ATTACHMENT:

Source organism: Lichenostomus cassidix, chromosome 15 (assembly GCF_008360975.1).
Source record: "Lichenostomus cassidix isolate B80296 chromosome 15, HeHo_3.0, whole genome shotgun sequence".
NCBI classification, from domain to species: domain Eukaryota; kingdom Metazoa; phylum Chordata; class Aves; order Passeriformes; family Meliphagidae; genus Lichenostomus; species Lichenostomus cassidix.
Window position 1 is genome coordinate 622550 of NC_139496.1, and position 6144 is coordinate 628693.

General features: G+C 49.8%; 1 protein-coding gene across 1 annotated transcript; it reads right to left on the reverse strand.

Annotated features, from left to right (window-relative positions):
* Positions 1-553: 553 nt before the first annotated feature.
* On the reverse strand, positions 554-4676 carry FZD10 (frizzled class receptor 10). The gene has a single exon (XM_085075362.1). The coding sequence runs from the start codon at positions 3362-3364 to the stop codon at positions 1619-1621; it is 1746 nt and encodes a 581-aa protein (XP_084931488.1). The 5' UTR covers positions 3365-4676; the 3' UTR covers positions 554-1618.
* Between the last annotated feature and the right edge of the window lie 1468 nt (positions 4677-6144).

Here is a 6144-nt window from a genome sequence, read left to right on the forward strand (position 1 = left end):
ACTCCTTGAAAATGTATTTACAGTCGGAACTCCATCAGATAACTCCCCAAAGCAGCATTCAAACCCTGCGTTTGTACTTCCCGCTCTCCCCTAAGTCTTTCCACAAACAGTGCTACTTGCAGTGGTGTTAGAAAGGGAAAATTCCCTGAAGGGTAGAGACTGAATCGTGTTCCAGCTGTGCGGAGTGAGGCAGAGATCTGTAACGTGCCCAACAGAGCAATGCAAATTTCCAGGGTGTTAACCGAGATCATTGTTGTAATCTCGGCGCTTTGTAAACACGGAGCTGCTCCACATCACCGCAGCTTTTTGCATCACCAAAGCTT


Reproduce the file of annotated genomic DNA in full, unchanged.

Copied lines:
Source organism: Lichenostomus cassidix, chromosome 15 (assembly GCF_008360975.1).
Source record: "Lichenostomus cassidix isolate B80296 chromosome 15, HeHo_3.0, whole genome shotgun sequence".
NCBI classification, from domain to species: domain Eukaryota; kingdom Metazoa; phylum Chordata; class Aves; order Passeriformes; family Meliphagidae; genus Lichenostomus; species Lichenostomus cassidix.
Window position 1 is genome coordinate 622550 of NC_139496.1, and position 6144 is coordinate 628693.

General features: G+C 49.8%; 1 protein-coding gene across 1 annotated transcript; it reads right to left on the reverse strand.

Annotated features, from left to right (window-relative positions):
* Positions 1-553: 553 nt before the first annotated feature.
* On the reverse strand, positions 554-4676 carry FZD10 (frizzled class receptor 10). The gene has a single exon (XM_085075362.1). The coding sequence runs from the start codon at positions 3362-3364 to the stop codon at positions 1619-1621; it is 1746 nt and encodes a 581-aa protein (XP_084931488.1). The 5' UTR covers positions 3365-4676; the 3' UTR covers positions 554-1618.
* Between the last annotated feature and the right edge of the window lie 1468 nt (positions 4677-6144).

Here is a 6144-nt window from a genome sequence, read left to right on the forward strand (position 1 = left end):
ACTCCTTGAAAATGTATTTACAGTCGGAACTCCATCAGATAACTCCCCAAAGCAGCATTCAAACCCTGCGTTTGTACTTCCCGCTCTCCCCTAAGTCTTTCCACAAACAGTGCTACTTGCAGTGGTGTTAGAAAGGGAAAATTCCCTGAAGGGTAGAGACTGAATCGTGTTCCAGCTGTGCGGAGTGAGGCAGAGATCTGTAACGTGCCCAACAGAGCAATGCAAATTTCCAGGGTGTTAACCGAGATCATTGTTGTAATCTCGGCGCTTTGTAAACACGGAGCTGCTCCACATCACCGCAGCTTTTTGCATCACCAAAGCTT